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Will Augmented Reality (glasses) Replace Our Smartphones? #AR #VR

Will Augmented Reality (glasses) Replace Our Smartphones? #AR #VR | Future of Gaming | Scoop.it
Will AR ever be viable enough to replace the phones in our pockets? Is it overrated? Is it possible? Let us know what you think in our community discussion!

Via Gary Hayes
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do you think that AR glasses will replace the smartphone? If you say no, why is that? If you say yes, when do you think the change will happen and what needs to change in order to make it happen?
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Gary Hayes's curator insight, April 28, 2017 9:43 PM
do you think that AR glasses will replace the smartphone? If you say no, why is that? If you say yes, when do you think the change will happen and what needs to change in order to make it happen?
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Tested In-Depth: Desktop 3D Scanning and 3D Printing

We've been experimenting with home 3D printers for a while, but we now finally have a desktop 3D scanner at the office too! We test the new Matter and For
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TEDx and Augmented Reality - Informal Learning and International Exchange with Mobile Technology

Eric Hawkinson, Martin Stack and Erin Noxon were Featured Presenters at The IAFOR Asian Conference on Technology in the Classroom 2015 (ACTC2015) in Kobe
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Virtual, Augmented and my favourite, Mixed Reality #vr #ar #mr Everything to Know (kinda) - Time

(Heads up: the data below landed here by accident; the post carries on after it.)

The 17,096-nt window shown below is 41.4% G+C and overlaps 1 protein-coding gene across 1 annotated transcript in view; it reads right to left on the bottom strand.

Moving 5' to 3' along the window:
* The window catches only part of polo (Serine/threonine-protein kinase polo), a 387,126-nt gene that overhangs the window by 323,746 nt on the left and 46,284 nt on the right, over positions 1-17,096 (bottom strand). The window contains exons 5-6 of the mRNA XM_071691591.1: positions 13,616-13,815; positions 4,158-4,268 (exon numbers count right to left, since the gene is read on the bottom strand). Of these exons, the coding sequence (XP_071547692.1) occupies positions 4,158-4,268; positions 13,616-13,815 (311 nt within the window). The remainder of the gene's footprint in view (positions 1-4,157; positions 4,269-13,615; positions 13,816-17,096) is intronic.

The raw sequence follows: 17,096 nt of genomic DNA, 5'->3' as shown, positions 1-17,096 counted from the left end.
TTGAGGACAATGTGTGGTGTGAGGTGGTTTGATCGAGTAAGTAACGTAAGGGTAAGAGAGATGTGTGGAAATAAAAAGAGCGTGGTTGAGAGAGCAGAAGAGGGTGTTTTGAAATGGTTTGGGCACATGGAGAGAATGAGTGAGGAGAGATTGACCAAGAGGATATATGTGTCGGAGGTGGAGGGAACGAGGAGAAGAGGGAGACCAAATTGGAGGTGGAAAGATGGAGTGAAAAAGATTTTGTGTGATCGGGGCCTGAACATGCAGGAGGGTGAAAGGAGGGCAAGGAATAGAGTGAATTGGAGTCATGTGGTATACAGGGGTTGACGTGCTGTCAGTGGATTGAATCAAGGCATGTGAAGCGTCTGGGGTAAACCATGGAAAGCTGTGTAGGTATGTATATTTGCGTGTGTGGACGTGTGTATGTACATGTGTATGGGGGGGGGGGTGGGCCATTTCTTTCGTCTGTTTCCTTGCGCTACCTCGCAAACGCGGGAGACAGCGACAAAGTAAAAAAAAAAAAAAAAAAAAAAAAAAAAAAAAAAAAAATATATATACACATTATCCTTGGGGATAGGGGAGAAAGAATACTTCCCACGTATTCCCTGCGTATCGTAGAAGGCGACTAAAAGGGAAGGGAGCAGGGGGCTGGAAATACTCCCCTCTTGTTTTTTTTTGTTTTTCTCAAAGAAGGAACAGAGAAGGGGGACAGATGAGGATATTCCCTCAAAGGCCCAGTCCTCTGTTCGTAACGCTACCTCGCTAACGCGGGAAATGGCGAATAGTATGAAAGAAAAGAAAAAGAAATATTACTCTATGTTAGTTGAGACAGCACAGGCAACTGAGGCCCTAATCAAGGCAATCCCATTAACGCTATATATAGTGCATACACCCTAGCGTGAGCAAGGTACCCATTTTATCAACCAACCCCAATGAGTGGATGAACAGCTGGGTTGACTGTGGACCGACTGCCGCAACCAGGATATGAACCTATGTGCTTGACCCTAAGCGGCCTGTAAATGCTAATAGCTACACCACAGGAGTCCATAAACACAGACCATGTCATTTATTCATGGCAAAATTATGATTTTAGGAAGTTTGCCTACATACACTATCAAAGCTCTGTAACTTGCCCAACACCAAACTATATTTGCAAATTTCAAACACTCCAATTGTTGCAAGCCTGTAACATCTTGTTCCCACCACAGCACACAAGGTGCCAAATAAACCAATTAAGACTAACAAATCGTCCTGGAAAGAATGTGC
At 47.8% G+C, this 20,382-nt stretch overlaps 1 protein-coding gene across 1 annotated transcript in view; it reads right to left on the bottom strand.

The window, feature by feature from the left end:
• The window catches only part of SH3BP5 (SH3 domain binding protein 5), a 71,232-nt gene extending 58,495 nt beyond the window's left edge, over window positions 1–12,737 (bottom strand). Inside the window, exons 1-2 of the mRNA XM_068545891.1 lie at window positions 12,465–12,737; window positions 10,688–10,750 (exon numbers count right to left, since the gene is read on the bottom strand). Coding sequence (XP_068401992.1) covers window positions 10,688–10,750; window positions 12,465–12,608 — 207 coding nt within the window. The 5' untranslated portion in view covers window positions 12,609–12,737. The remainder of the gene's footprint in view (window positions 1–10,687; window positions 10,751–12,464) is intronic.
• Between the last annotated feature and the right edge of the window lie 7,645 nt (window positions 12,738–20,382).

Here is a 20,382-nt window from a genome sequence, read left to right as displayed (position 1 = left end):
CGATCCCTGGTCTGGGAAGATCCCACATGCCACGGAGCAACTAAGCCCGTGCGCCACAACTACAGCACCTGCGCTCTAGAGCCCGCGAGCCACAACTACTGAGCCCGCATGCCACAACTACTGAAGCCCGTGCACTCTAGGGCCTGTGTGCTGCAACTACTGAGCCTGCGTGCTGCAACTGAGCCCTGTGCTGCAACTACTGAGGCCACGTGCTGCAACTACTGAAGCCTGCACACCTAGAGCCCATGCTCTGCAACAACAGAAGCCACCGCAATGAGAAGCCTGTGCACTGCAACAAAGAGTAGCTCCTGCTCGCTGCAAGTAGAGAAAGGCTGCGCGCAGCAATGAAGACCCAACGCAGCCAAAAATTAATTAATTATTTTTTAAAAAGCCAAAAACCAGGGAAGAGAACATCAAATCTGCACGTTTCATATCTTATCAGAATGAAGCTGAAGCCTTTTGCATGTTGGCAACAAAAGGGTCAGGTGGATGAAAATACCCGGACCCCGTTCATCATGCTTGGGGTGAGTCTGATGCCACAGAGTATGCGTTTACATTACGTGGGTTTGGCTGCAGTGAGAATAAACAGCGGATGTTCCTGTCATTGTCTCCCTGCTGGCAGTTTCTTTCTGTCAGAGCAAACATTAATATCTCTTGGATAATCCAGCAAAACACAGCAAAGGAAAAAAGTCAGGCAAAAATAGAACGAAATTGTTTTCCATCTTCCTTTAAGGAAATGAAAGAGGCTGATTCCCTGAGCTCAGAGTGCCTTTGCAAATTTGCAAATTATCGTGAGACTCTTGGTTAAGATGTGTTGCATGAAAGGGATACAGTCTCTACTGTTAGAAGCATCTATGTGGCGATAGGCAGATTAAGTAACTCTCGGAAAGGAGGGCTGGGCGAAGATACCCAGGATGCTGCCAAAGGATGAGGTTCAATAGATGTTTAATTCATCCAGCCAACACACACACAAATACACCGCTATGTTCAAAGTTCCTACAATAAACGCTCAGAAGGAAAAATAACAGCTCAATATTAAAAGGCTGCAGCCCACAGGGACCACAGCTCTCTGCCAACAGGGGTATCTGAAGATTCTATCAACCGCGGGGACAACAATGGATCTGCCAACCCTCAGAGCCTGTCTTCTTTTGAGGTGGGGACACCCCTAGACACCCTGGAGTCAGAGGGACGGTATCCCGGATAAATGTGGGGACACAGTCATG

Virtual, Augmented and my favourite, Mixed Reality #vr #ar #mr Everything to Know (kinda) - Time | Future of Gaming | Scoop.it
Like the difference between VR, AR, and MR

Via Gary Hayes
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Gary Hayes's curator insight, November 22, 2015 5:43 PM

Quote "Mixed Reality is the emerging technology that’s aiming to fill the gap in between. “Mixed Reality is digital content integrated into your real world, capable of interacting with you and your environment,” says Fouché. This unique experience enables a person to choose the degree of digital reality the wearer desires, he says. For instance, at one moment she can experience her entire world digitally, like how VR operates, while the next she can experience a seamless mix of the digital and real worlds, similar to AR. The difference is that MR is enabled by powerful computers loaded with sensors designed specifically to generate convincing visuals that can interact with the real world around you."

Susan Hansen's curator insight, November 23, 2015 3:24 PM

this is an amazing growth space we all need to nail these acronyms as the technology explodes on the market

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LyteShot Wants To Build A Platform For Live-Action Games

LyteShot Wants To Build A Platform For Live-Action Games | Future of Gaming | Scoop.it

CES Hardware Battlefield participant LyteShot is working on an alternate-reality gaming alternative to playing with traditional NERF guns. Its solution relies..


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Videogame Designers Could Learn a Lot From 19th-Century Board Games | WIRED

Videogame Designers Could Learn a Lot From 19th-Century Board Games | WIRED | Future of Gaming | Scoop.it